Some ICT experts on Thursday in Abuja said no information could be 100 per cent secured from a third-party including encrypted messages.
Encryption is defined as the process of converting information and data into a code, especially to prevent unauthorised access.
The ICT experts were reacting to the terrorist attack in Westminster in British as the government revealed that WhatsApp encrypted message was used by the killer before he attacked behind the parliament.
The British government had therefore decided that its security services must have access to encrypted messaging applications such as WhatsApp.
Mr Mike Amanyi, an Information Communication Technology (ICT) said that in spite the fact that individuals required security on the information sent on their social media platforms, there could still be a level of intrusion.
“When people send encrypted messages, especially on their social media platforms, the information is protected and can be accessed by the two parties sending the message.
“It is also important to note that sending encrypted messages between parties should be among people that know and understand the information sent.
“When an encrypted message is sent, there should be de-cryption message also sent for the receiver to access the information.
“But there are also ethical hackers, that is people trained to access encrypted messages because no information is 100 per cent secured,” he said.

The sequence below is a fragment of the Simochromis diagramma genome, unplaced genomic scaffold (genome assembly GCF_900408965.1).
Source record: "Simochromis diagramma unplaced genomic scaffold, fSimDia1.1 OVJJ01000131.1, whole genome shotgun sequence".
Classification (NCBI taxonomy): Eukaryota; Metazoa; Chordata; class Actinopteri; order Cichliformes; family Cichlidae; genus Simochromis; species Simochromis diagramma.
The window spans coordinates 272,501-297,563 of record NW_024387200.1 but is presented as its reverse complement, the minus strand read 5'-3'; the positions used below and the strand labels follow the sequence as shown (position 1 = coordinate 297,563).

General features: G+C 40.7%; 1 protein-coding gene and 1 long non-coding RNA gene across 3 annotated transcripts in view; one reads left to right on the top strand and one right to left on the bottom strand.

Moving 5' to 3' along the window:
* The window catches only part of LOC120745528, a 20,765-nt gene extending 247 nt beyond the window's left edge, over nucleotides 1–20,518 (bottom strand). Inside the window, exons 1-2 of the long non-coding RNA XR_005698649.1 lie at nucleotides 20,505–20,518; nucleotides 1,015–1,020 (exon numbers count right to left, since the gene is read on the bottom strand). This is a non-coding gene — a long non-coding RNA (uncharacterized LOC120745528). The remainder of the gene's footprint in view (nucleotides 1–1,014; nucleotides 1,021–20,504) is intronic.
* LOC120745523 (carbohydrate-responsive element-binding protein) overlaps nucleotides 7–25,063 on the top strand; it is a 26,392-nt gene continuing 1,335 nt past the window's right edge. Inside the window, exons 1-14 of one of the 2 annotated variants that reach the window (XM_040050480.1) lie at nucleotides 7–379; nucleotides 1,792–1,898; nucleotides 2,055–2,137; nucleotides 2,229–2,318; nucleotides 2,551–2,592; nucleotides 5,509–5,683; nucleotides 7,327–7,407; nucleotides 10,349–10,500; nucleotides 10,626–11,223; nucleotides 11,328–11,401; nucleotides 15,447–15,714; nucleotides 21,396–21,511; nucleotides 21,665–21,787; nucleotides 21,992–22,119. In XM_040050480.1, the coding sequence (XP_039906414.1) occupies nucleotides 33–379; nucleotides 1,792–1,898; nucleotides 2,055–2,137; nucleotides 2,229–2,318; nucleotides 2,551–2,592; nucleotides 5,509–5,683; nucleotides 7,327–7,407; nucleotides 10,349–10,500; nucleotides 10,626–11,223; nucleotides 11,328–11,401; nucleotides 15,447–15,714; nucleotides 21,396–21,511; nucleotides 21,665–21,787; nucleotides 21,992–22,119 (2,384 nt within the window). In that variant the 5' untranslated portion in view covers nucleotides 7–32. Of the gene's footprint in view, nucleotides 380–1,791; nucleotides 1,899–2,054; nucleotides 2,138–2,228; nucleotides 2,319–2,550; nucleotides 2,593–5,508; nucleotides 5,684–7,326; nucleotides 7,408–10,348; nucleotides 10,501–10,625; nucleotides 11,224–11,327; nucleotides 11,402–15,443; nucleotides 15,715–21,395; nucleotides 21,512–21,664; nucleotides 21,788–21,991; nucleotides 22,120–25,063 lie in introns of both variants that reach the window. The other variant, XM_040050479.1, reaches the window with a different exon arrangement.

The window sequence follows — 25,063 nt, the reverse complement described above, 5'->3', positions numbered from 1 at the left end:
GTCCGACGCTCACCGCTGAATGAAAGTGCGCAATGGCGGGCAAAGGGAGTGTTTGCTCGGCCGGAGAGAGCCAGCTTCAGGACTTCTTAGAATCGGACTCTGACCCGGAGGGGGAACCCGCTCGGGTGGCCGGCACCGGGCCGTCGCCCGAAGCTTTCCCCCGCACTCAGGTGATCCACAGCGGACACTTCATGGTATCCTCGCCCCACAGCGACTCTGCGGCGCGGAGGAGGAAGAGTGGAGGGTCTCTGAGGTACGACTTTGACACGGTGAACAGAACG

Amanyi, the Chief Executive Officer of Sawtel Technologies, Lagos, added that interference on an individual’s encrypted message could be deployed when the information sent posed a security threat to the society.
He said that similarly, developers of social media platforms had a level of encryption.
“By default developers of social media platforms have a level of encryption.
“Facebook has a level of encryption but it is not as strong as what Whatsapp has.
“Messages on Facebook can be saved on your internet cache while messages on Whatsapp are not saved anywhere.
“Once you delete any information from your Whatsapp platform, it is gone.”
Amanyi, however, noted that individuals encrypting the message on their social media platforms could be advised if the means of accessing the information was easy.
Mr Gideon Ayogu, the Head, Corporate Communications, Yudala, an online and offline retail firm said that encryption ensured privacy but could be altered.
Ayogu said that the terrorist attack that which took place in Westminster stimulated the British government on to encourage its security services to have access to encrypted messaging applications such as WhatsApp.
According to him, access to these encrypted messages by a third-party may mean less privacy for people.
“WhatsApp’s end-to-end encryption ensures only you and the person you are communicating with can read what is sent and nobody in between, not even WhatsApp.
“Your messages are secured with a lock and only the recipient and you, have the special key needed to unlock and read your message.
“For added protection, every message you send has a unique lock and key. All of this happens automatically, no need to turn on settings or set up special secret chats to secure your messages,’’ he said.
WhatsApp was created in 2009 as an alternative to text messaging, is today one of the world’s most popular instant messaging service with more than one billion users in 180 countries.